FIGS. 24 to 28 show yet another embodiment of a buffer station 404, in which the horizontal support elements are movable vertically relative to the stage, but have a fixed position relative to each other. Buffer station 504 is similar to buffer station 104 shown in FIGS. 2-14, like designated elements being the same, however, buffer station 504 is capable of linear vertical motion. The horizontal support elements 508 a and 508 b of buffer station 504 are moved together vertically in unison relative to stage 500, e.g., by way of an actuator. The buffer station 504 has three positions relative to stage 500: a top position, a bottom position and a mid position.

In operation, a substrate 120 is loaded into the top support 508 a on buffer station 504 while buffer station 504 is in the top position, as shown in FIG. 24. As illustrated in FIG. 25, the buffer station 504 then moves downward relative to stage 500 (indicated by the arrows in FIG. 25) until the substrate 120 is loaded on the chuck 502, which is the bottom position for the buffer station 504. The chuck 502 then moves horizontally to place the substrate 120 in position for processing. After processing, the chuck 502 moves back and the buffer station 504 moves upward relative to the stage 500 (as indicated by the arrows in FIG. 26) to place the processed substrate 120 back in the top support 508 a of buffer station 504 and to place the buffer station 504 back in the top position.

A robot arm, e.g., robot arm 20 shown in FIG. 1, can then load a new substrate 130 on the bottom support 508 b of the buffer station 504. Thus, the processed substrate 120 is on the top support 508 a and the new unprocessed substrate 130 is on the bottom support 508 b of the buffer station 154, as shown in FIG. 26. The robot arm 20 can then remove the processed substrate 120 and the buffer station 504 moves downward relative to the stage 500 (as indicated by the arrows in FIG. 27) to the mid position to load the new substrate 130 on the chuck 502, as shown in FIG. 27. The chuck 502 moves horizontally to place the substrate 130 in position for processing. During processing of substrate 130, the buffer station 504 moves downward to the bottom position (similar to that shown in FIG. 25, except substrate 130 is on chuck 502). After processing the substrate 130, the chuck 502 moves back and the buffer station 504 moves upward relative to the stage 500 to place the processed substrate 130 back in the top support 508 a of buffer station 504. The process of loading and unloading can then repeated.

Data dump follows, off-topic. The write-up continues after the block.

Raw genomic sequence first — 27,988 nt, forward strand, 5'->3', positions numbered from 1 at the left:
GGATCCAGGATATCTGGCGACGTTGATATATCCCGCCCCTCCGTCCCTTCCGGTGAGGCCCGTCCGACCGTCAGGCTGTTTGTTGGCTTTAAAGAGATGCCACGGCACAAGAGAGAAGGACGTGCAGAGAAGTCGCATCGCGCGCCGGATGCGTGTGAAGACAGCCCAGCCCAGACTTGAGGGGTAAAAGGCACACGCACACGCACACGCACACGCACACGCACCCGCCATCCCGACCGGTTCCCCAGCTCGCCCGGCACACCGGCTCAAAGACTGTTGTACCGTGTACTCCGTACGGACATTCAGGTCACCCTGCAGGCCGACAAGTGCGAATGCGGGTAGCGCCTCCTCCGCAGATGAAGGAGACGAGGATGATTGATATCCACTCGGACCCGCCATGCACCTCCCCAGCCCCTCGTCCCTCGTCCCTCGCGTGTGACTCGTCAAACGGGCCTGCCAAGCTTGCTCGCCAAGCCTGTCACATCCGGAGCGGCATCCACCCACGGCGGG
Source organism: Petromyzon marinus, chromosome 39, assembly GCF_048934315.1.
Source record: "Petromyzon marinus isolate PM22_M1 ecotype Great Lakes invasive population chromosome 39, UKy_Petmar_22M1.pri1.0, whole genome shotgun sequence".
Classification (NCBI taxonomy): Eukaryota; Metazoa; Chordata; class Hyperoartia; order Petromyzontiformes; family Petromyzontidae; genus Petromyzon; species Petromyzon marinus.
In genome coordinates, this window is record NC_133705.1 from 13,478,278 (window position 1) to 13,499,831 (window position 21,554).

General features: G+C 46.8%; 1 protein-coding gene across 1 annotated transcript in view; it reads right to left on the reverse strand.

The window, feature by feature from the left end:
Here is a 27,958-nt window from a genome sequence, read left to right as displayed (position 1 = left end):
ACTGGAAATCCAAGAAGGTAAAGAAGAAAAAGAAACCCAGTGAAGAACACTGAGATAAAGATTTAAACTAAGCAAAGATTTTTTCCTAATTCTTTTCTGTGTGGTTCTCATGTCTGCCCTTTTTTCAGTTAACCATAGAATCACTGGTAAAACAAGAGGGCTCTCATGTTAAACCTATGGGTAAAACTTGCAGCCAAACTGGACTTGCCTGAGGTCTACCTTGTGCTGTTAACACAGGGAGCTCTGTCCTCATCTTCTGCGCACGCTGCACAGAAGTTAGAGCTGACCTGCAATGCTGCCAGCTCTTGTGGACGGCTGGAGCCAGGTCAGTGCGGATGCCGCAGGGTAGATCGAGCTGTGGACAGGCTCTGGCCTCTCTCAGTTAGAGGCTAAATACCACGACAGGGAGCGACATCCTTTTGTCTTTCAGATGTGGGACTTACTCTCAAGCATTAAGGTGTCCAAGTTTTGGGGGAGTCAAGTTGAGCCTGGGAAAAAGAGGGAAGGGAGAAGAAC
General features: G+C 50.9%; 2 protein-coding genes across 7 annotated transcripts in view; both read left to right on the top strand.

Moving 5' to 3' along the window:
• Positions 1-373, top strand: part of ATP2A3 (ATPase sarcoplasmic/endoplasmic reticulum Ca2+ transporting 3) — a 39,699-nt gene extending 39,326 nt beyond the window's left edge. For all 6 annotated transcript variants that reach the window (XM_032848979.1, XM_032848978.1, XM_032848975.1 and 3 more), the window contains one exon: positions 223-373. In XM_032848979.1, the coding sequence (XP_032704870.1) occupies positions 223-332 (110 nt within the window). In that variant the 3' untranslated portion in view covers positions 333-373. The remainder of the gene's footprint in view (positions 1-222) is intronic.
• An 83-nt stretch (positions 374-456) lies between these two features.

It should be understood, that if desired, the initial substrate 120 may be loaded onto the bottom support 508 b of buffer station 504. The process then continues as described, with processed substrates being placed on the top support 508 a of the buffer station 504 and new substrates being placed on the bottom support 508 b of the buffer station 504.

In another embodiment, the chuck 504 places the processed substrate 120 on the bottom support 508 b of buffer station 504 and the new substrate 130 is loaded onto the top support 508 a of the buffer station 504. The robot arm 20 can then remove the processed substrate 120 from the bottom support 508 b and the new substrate 130 is loaded onto the chuck 502 by lowing the buffer station 504 to the bottom position (similar to that shown in FIG. 25, except substrate 130 is on chuck 502). Thus, processed substrates are placed on the bottom support 508 b of the buffer station 504 and new substrates are placed on the top support 508 a of the buffer station 504.

These embodiments are particularly useful in minimizing robot time, as the robot need come to the buffer station only once to both load a new substrate and unload a processed substrate. Of course, if desired, a dual arm robot transfer device may be used with the present inventions.

Although the invention has been described with reference to particular embodiments, the description is only an example of the invention's application and should not be taken as a limitation. In particular, even though much of the preceding was aimed at a buffering station in a metrology stage, it should be understood that the buffering station may be used with any desired stage. Various other adaptations and combinations of features of the embodiments disclosed are within the scope of the invention as defined by the following claims.

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Referenced by
Citing PatentFiling datePublication dateApplicantTitle
US7014415 *Nov 28, 2003Mar 21, 2006Sharp Kabushiki KaishaSubstrate transfer apparatus, method for removing the substrate, and method for accommodating the substrate
US20130051967 *Jul 24, 2012Feb 28, 2013Ryo MuramotoSubstrate inverting apparatus, substrate handling method, and substrate processing apparatus
Classifications
U.S. Classification414/416.03, 414/936, 414/938, 414/281
International ClassificationB65G49/07, H01L21/677, H01L21/687
Cooperative ClassificationY10S414/136, Y10S414/138, H01L21/67751, H01L21/68728, H01L21/67769
European ClassificationH01L21/687S4, H01L21/677D4, H01L21/677B8
Legal Events
DateCodeEventDescription
Jul 18, 2012FPAYFee payment
Year of fee payment: 8
Aug 6, 2008FPAYFee payment
Year of fee payment: 4
Aug 15, 2002ASAssignment
Owner name: NANOMETRICS INCORPORATED, CALIFORNIA
Free format text: ASSIGNMENT OF ASSIGNORS INTEREST;ASSIGNORS:SPADY, BLAINE R.;COLBAN, DAN M.;KEARNS, ROBERT S.;REEL/FRAME:013201/0361
Effective date: 20020809
Owner name: NANOMETRICS INCORPORATED 1550 BUCKEYE DRIVEMILPITA
Free format text: ASSIGNMENT OF ASSIGNORS INTEREST;ASSIGNORS:SPADY, BLAINE R. /AR;REEL/FRAME:013201/0361